by Eurobubba

Bootstrap B2B meeting 5/24

The Bootstrap Business-to-Business subgroup meets next Monday:

WHEN: April 24, 2010 at 7:00 pm
WHERE: Business Success Center in the Chase Bank Building, 7600 Burnet Road (corner of Burnet Rd & Northcross Blvd, one block south of Anderson Lane) — same building, new office!

Our speaker will be Jan Triplett of the Business Success Center, speaking on:

Getting Through Alive and Well

"If you know what to look for and how to reinforce what you've got, you can make your business grow more stable and successful. Learn what's  on the radar screen of one of Austin's chief small business strategists and activists, Jan Triplett. She will talk about the five major business killers she sees out there now and coming. Some, she says, you have control over, some you don't. She'll also tell you the three top priorities she recommends to protect your business and move ahead. (She should know having lived through and grown businesses in six previous recessions.) You can also ask her questions about what the government (city, state, national) is doing. If she doesn't have the answer, she'll get it for you.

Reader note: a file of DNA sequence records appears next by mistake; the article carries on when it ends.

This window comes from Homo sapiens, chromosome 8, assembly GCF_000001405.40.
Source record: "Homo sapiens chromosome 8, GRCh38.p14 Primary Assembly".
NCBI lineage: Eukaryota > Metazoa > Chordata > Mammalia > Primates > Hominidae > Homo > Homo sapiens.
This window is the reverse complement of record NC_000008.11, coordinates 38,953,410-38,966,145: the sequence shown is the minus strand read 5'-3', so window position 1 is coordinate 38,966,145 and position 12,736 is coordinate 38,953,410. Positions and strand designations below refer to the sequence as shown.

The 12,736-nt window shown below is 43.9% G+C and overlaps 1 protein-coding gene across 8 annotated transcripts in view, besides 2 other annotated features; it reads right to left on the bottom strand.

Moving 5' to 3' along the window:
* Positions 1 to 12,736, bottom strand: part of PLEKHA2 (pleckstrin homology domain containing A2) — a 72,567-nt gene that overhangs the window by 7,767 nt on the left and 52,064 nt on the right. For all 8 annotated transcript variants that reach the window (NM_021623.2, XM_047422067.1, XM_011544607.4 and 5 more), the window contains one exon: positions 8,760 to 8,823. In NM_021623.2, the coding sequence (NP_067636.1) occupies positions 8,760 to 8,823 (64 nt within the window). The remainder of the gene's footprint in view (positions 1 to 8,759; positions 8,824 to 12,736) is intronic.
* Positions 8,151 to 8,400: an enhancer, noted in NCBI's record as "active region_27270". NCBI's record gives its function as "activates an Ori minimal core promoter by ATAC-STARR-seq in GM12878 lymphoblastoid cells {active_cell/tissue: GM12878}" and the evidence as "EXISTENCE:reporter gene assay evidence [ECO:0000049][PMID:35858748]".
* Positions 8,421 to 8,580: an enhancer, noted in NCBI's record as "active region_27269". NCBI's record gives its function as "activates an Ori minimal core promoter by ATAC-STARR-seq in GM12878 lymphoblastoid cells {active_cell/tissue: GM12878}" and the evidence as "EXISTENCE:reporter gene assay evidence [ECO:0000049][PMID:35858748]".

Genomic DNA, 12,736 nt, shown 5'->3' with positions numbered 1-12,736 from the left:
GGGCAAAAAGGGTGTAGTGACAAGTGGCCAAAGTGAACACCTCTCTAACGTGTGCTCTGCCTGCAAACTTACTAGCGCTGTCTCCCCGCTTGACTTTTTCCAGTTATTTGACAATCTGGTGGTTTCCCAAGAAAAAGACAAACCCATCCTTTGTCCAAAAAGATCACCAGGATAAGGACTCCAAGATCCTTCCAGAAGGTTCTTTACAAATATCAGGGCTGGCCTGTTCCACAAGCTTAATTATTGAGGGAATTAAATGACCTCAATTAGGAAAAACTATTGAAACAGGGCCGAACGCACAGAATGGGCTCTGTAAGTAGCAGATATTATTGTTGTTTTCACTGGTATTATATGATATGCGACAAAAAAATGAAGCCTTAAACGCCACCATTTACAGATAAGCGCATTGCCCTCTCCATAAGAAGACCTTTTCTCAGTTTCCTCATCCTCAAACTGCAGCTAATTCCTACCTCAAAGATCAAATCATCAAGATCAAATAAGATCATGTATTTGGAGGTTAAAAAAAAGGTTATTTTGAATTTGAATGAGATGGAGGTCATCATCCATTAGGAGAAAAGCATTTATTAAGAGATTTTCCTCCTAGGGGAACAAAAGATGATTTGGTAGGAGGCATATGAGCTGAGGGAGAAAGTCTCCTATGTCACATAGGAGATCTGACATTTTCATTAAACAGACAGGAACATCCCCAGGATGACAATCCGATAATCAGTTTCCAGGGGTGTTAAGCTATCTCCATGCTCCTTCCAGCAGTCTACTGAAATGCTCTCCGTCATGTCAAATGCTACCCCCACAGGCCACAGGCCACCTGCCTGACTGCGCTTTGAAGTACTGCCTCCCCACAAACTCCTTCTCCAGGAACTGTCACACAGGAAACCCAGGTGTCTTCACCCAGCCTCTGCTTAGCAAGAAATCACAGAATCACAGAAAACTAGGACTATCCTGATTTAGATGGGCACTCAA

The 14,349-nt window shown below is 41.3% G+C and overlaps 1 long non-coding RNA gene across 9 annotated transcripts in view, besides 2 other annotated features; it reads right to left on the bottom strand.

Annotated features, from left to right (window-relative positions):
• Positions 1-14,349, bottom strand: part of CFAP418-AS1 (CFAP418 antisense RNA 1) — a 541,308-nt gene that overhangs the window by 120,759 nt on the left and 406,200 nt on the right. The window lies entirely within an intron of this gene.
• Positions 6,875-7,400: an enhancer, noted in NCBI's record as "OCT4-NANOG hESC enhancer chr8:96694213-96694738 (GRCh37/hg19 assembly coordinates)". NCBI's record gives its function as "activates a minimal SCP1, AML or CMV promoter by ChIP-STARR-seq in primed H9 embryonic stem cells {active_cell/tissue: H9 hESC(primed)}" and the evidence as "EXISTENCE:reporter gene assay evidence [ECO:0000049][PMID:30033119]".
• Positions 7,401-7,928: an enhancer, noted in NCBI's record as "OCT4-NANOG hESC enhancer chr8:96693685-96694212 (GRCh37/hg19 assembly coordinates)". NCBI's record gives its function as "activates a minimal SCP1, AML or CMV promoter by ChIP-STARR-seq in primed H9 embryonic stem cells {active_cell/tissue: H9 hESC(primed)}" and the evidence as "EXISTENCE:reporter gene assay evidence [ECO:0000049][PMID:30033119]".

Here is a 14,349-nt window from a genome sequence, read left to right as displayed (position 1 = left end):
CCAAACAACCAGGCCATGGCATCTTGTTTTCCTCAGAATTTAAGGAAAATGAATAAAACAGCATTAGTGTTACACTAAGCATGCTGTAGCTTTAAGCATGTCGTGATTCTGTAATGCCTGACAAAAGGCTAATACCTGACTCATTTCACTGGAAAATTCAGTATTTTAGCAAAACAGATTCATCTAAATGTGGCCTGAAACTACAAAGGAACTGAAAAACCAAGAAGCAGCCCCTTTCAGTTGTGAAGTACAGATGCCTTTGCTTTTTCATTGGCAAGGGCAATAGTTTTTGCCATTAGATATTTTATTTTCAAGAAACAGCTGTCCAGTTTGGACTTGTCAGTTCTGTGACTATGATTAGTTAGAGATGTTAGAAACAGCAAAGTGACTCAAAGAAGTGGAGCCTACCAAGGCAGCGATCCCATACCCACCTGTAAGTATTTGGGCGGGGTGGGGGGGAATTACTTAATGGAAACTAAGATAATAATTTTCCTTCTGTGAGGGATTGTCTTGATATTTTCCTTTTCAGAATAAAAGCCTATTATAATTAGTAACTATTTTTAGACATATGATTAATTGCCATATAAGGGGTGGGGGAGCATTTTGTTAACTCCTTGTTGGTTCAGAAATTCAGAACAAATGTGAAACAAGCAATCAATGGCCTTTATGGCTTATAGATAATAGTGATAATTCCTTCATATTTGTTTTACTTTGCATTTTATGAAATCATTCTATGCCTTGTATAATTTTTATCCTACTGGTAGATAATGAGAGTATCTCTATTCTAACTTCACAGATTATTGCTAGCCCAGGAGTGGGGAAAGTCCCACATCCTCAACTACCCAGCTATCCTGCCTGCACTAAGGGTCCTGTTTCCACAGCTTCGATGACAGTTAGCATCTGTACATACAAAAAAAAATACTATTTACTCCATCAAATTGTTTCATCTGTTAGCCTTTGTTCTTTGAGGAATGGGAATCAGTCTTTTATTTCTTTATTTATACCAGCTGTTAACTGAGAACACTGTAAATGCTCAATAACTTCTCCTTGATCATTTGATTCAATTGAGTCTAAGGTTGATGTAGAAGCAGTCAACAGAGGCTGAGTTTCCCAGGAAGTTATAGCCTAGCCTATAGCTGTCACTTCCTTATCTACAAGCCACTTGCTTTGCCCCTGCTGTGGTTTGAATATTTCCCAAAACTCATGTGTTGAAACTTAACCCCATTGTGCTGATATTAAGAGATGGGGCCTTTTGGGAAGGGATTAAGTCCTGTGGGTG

"Jan Triplett, Ph.D. is the CEO of the Business Success Center (BSC). She has provided management and marketing strategy and advice to product and service businesses for 27 years. She has published numerous articles on small business, is the author of A Networker’s Guide to Success and the co-author of Thinking Big, Staying Small. She was a moderator for KUT radio and is a frequent media commentator on small business issues. The SBA presented a 5-Star business development award to the BSC and named Triplett as Texas’ Small Business Advocate. She writes a blog at ownersview.com and you can follow her on LinkedIn, Twitter, and Facebook @JanTriplett."

See you Monday!

by Eurobubba

Bootstrap B2B meeting 4/19

The Bootstrap Business-to-Business subgroup meets Monday:

WHEN: April 19, 2010 at 6:30 pm